Exploitation Shenanigans 'Test Tube Babies' and 'Guilty Parents' Contend with the Aftermath

As with so many of these movies about daughters who go astray, Test Tube Babies blames the uptight mothers who never told them about S-E-X. Meanwhile, Guilty Parents exploits poor impulse control and chorus girls showing their underwear.

Music

Deftones Pull a Late-Career Rabbit Out of a Hat with 'Ohms'

Twenty years removed from Deftones' debut album, the iconic alt-metal outfit gel more than ever and discover their poise on Ohms.

Music

Arcade Fire's Will Butler Personalizes History on 'Generations'

Arcade Fire's Will Butler creates bouncy, infectious rhythms and covers them with socially responsible, cerebral lyrics about American life past and present on Generations.

Music

Thelonious Monk's Recently Unearthed 'Palo Alto' Is a Stellar Posthumous Live Set

With a backstory as exhilarating as the music itself, a Thelonious Monk concert recorded at a California high school in 1968 is a rare treat for jazz fans.

Music

Jonnine's 'Blue Hills' Is an Intimate Collection of Half-Awake Pop Songs

What sets experimental pop's Jonnine apart on Blue Hills is her attention to detail, her poetic lyricism, and the indelibly personal touch her sound bears.

Music

Renegade Connection's Gary Asquith Indulges in Creative Tension

From Renegade Soundwave to Renegade Connection, electronic legend Gary Asquith talks about how he continues to produce infectiously innovative music.

Film

What 'O Brother, Where Art Thou?' Gets Right (and Wrong) About America

Telling the tale of the cyclops through the lens of high and low culture, in O'Brother, Where Art Thou? the Coens hammer home a fatalistic criticism about the ways that commerce, violence, and cosmetic Christianity prevail in American society .

Music

A Certain Ratio Return with a Message of Hope on 'ACR Loco'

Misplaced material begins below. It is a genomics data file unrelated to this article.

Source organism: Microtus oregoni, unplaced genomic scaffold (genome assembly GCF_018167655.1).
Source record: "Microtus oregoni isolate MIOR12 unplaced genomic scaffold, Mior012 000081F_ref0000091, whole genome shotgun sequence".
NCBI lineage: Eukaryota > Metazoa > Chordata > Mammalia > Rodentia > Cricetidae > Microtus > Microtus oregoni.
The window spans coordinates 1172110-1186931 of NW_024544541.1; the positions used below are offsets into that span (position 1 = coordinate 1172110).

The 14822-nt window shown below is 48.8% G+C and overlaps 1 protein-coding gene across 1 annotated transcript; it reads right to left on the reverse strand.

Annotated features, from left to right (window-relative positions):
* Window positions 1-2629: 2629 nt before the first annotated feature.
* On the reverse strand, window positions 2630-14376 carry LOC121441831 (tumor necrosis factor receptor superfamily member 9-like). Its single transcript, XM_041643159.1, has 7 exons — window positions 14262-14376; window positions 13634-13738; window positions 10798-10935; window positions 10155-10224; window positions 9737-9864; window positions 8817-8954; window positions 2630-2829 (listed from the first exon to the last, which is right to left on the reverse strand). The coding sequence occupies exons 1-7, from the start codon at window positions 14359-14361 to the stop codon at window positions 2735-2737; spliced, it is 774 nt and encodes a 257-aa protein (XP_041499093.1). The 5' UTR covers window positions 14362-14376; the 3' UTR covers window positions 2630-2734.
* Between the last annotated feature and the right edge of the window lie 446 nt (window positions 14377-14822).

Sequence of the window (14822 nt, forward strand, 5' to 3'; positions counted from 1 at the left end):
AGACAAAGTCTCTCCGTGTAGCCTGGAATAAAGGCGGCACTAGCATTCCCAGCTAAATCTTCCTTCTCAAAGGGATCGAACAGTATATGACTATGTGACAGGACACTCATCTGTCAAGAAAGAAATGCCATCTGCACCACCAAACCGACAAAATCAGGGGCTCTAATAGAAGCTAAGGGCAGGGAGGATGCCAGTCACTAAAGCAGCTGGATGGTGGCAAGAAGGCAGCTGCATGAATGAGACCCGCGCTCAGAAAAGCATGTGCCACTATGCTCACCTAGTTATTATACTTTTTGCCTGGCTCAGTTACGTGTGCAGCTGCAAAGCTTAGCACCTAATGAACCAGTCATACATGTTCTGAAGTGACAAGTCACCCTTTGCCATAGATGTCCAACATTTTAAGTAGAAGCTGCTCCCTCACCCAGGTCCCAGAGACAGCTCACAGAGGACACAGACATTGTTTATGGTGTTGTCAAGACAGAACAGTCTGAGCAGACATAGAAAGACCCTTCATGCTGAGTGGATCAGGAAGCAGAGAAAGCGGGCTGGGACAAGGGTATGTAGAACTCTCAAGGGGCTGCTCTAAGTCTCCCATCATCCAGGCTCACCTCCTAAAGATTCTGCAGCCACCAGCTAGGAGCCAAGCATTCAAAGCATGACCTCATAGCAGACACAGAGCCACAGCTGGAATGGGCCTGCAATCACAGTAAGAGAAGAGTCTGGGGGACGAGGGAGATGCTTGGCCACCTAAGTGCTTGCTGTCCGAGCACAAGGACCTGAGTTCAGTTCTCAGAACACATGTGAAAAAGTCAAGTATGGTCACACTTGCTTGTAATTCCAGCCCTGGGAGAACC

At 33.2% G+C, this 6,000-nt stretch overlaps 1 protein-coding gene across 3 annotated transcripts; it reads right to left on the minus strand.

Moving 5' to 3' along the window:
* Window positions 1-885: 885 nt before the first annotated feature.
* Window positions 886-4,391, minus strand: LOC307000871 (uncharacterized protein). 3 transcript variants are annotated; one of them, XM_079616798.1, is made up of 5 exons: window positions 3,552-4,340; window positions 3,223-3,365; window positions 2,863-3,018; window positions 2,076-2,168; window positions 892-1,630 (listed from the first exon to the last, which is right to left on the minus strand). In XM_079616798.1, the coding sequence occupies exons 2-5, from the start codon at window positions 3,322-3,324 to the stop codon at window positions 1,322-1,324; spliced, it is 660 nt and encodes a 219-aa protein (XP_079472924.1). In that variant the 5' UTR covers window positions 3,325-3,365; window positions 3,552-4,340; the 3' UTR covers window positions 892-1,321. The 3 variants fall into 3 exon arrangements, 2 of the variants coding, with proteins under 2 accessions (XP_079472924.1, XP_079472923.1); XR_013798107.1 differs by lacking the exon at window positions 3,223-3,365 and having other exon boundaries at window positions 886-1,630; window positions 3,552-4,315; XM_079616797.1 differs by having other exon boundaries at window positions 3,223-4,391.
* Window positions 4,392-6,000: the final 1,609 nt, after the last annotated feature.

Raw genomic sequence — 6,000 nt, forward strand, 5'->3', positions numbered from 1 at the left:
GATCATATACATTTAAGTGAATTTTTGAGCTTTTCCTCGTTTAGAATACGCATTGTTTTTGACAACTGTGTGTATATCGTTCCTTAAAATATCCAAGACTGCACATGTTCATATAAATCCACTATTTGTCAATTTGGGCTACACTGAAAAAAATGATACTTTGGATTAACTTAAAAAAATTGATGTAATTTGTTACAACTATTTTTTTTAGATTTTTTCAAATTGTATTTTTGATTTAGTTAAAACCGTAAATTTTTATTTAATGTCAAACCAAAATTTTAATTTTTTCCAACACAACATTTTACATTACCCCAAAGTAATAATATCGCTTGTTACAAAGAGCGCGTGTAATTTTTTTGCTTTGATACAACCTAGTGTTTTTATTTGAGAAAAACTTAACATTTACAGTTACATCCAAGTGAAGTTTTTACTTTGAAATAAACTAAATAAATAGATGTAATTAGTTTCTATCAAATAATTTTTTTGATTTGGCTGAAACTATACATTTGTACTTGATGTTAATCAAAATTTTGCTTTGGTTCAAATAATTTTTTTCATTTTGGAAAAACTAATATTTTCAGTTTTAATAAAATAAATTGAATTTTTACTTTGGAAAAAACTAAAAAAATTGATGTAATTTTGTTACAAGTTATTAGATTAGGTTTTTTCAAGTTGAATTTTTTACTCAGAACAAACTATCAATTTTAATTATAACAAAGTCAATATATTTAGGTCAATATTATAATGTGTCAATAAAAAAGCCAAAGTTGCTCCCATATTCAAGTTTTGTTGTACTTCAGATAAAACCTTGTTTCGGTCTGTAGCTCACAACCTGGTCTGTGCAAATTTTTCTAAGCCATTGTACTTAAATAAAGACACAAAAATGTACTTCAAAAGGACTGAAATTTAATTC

Inspired by 2019's career-spanning box set, legendary Manchester post-punkers A Certain Ratio return with their first new album in 12 years, ACR Loco.

Books

Oscar Hijuelos' 'Mambo Kings Play the Songs of Love' Dances On

Oscar Hijuelos' dizzyingly ambitious foot-tapping family epic, Mambo Kings Play the Songs of Love, opened the door for Latinx writers to tell their stories in all their richness.

Music

PM Picks Playlist 2: Bamboo Smoke, LIA ICES, SOUNDQ

PopMatters Picks Playlist features the electropop of Bamboo Smoke, LIA ICES' stunning dream folk, Polish producer SOUNDQ, the indie pop of Pylon Heights, a timely message from Exit Kid, and Natalie McCool's latest alt-pop banger.

Film

'Lost Girls and Love Hotels' and Finding Comfort in Sadness

William Olsson's Lost Girls and Love Hotels finds optimism in its message that life tears us apart and puts us back together again differently.

Music

Bright Eyes' 'Down in the Weeds' Is a Return to Form and a Statement of Hope

Bright Eyes may not technically be emo, but they are transcendently expressive, beatifically melancholic. Down in the Weeds is just the statement of grounding that we need as a respite from the churning chaos around us.

Film

Audrey Hepburn + Rome = Grace, Class, and Beauty

William Wyler's Roman Holiday crosses the postcard genre with a hardy trope: Old World royalty seeks escape from stuffy, ritual-bound, lives for a fling with the modern world, especially with Americans.

Music

Colombia's Simón Mejía Plugs Into the Natural World on 'Mirla'

Bomba Estéreo founder Simón Mejía electrifies nature for a different kind of jungle music on his debut solo album, Mirla.


Reviews
Collapse Expand Reviews



Features
Collapse Expand Features

PM Picks
Collapse Expand Pm Picks

© 1999-2020 PopMatters.com. All rights reserved.
PopMatters is wholly independent, women-owned and operated.